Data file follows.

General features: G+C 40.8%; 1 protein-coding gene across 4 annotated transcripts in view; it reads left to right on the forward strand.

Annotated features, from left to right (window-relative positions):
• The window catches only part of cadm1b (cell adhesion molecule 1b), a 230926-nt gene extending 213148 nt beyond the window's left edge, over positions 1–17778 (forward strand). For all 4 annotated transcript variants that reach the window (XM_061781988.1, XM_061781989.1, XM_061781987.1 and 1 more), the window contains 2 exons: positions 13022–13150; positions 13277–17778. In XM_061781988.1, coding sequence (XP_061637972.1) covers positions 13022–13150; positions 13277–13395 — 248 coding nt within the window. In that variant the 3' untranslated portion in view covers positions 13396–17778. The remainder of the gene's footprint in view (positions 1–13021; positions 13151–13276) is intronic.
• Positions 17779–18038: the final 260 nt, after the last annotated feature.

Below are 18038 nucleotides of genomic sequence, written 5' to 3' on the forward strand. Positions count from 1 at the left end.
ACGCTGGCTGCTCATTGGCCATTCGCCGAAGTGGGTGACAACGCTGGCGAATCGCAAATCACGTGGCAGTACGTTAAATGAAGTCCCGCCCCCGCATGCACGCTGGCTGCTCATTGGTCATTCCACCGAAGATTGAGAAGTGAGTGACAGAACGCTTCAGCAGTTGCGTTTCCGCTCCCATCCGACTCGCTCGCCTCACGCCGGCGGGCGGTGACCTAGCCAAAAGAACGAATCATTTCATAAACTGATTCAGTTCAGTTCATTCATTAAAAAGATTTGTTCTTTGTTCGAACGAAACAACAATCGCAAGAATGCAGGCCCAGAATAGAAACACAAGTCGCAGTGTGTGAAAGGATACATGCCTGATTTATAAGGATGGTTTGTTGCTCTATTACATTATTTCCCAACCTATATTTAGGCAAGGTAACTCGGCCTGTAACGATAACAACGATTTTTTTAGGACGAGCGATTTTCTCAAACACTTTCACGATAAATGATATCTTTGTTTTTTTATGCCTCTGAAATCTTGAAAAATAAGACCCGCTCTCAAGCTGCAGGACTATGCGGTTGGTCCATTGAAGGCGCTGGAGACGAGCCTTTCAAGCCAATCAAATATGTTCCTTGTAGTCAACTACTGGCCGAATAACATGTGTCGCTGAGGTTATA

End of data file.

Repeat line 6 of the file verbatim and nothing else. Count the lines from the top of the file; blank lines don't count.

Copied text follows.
ACGCTGGCTGCTCATTGGCCATTCGCCGAAGTGGGTGACAACGCTGGCGAATCGCAAATCACGTGGCAGTACGTTAAATGAAGTCCCGCCCCCGCATGCACGCTGGCTGCTCATTGGTCATTCCACCGAAGATTGAGAAGTGAGTGACAGAACGCTTCAGCAGTTGCGTTTCCGCTCCCATCCGACTCGCTCGCCTCACGCCGGCGGGCGGTGACCTAGCCAAAAGAACGAATCATTTCATAAACTGATTCAGTTCAGTTCATTCATTAAAAAGATTTGTTCTTTGTTCGAACGAAACAACAATCGCAAGAATGCAGGCCCAGAATAGAAACACAAGTCGCAGTGTGTGAAAGGATACATGCCTGATTTATAAGGATGGTTTGTTGCTCTATTACATTATTTCCCAACCTATATTTAGGCAAGGTAACTCGGCCTGTAACGATAACAACGATTTTTTTAGGACGAGCGATTTTCTCAAACACTTTCACGATAAATGATATCTTTGTTTTTTTATGCCTCTGAAATCTTGAAAAATAAGACCCGCTCTCAAGCTGCAGGACTATGCGGTTGGTCCATTGAAGGCGCTGGAGACGAGCCTTTCAAGCCAATCAAATATGTTCCTTGTAGTCAACTACTGGCCGAATAACATGTGTCGCTGAGGTTATA